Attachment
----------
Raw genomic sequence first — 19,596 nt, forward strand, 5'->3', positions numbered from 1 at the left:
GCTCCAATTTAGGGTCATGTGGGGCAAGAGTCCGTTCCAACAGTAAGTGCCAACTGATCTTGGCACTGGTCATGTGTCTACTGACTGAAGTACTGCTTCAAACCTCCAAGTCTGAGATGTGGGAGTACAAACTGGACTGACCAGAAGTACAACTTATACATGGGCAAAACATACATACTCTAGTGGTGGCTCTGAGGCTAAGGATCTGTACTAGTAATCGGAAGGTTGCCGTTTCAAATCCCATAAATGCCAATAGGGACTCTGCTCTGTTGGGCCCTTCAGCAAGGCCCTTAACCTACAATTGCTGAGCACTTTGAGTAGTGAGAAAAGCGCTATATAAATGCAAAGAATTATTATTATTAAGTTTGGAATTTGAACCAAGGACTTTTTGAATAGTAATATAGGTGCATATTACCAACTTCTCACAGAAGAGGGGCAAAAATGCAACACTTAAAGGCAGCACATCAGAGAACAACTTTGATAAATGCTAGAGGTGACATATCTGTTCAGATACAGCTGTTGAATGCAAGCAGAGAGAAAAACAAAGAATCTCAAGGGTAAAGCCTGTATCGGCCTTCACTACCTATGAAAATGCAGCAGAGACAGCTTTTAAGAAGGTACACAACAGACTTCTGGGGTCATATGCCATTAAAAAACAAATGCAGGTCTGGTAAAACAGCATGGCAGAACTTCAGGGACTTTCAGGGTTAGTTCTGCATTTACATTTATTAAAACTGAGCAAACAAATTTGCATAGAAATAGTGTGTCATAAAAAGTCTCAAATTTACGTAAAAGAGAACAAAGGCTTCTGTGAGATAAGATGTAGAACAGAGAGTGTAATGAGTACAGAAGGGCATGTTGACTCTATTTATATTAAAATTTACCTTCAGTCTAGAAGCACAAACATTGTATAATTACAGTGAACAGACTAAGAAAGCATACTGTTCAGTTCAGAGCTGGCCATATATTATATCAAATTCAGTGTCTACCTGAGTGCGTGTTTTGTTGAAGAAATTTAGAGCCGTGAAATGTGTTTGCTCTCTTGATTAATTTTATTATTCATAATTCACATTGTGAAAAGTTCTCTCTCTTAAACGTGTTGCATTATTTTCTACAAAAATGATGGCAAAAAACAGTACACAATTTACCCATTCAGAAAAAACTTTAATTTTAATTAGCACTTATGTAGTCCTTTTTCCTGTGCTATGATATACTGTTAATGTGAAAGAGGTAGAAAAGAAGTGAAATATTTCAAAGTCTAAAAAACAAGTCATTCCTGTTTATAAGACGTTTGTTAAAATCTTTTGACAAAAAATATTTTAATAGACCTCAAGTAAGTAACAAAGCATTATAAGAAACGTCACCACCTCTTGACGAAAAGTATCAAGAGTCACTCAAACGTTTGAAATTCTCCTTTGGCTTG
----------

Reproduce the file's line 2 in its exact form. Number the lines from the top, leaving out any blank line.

GCTCCAATTTAGGGTCATGTGGGGCAAGAGTCCGTTCCAACAGTAAGTGCCAACTGATCTTGGCACTGGTCATGTGTCTACTGACTGAAGTACTGCTTCAAACCTCCAAGTCTGAGATGTGGGAGTACAAACTGGACTGACCAGAAGTACAACTTATACATGGGCAAAACATACATACTCTAGTGGTGGCTCTGAGGCTAAGGATCTGTACTAGTAATCGGAAGGTTGCCGTTTCAAATCCCATAAATGCCAATAGGGACTCTGCTCTGTTGGGCCCTTCAGCAAGGCCCTTAACCTACAATTGCTGAGCACTTTGAGTAGTGAGAAAAGCGCTATATAAATGCAAAGAATTATTATTATTAAGTTTGGAATTTGAACCAAGGACTTTTTGAATAGTAATATAGGTGCATATTACCAACTTCTCACAGAAGAGGGGCAAAAATGCAACACTTAAAGGCAGCACATCAGAGAACAACTTTGATAAATGCTAGAGGTGACATATCTGTTCAGATACAGCTGTTGAATGCAAGCAGAGAGAAAAACAAAGAATCTCAAGGGTAAAGCCTGTATCGGCCTTCACTACCTATGAAAATGCAGCAGAGACAGCTTTTAAGAAGGTACACAACAGACTTCTGGGGTCATATGCCATTAAAAAACAAATGCAGGTCTGGTAAAACAGCATGGCAGAACTTCAGGGACTTTCAGGGTTAGTTCTGCATTTACATTTATTAAAACTGAGCAAACAAATTTGCATAGAAATAGTGTGTCATAAAAAGTCTCAAATTTACGTAAAAGAGAACAAAGGCTTCTGTGAGATAAGATGTAGAACAGAGAGTGTAATGAGTACAGAAGGGCATGTTGACTCTATTTATATTAAAATTTACCTTCAGTCTAGAAGCACAAACATTGTATAATTACAGTGAACAGACTAAGAAAGCATACTGTTCAGTTCAGAGCTGGCCATATATTATATCAAATTCAGTGTCTACCTGAGTGCGTGTTTTGTTGAAGAAATTTAGAGCCGTGAAATGTGTTTGCTCTCTTGATTAATTTTATTATTCATAATTCACATTGTGAAAAGTTCTCTCTCTTAAACGTGTTGCATTATTTTCTACAAAAATGATGGCAAAAAACAGTACACAATTTACCCATTCAGAAAAAACTTTAATTTTAATTAGCACTTATGTAGTCCTTTTTCCTGTGCTATGATATACTGTTAATGTGAAAGAGGTAGAAAAGAAGTGAAATATTTCAAAGTCTAAAAAACAAGTCATTCCTGTTTATAAGACGTTTGTTAAAATCTTTTGACAAAAAATATTTTAATAGACCTCAAGTAAGTAACAAAGCATTATAAGAAACGTCACCACCTCTTGACGAAAAGTATCAAGAGTCACTCAAACGTTTGAAATTCTCCTTTGGCTTG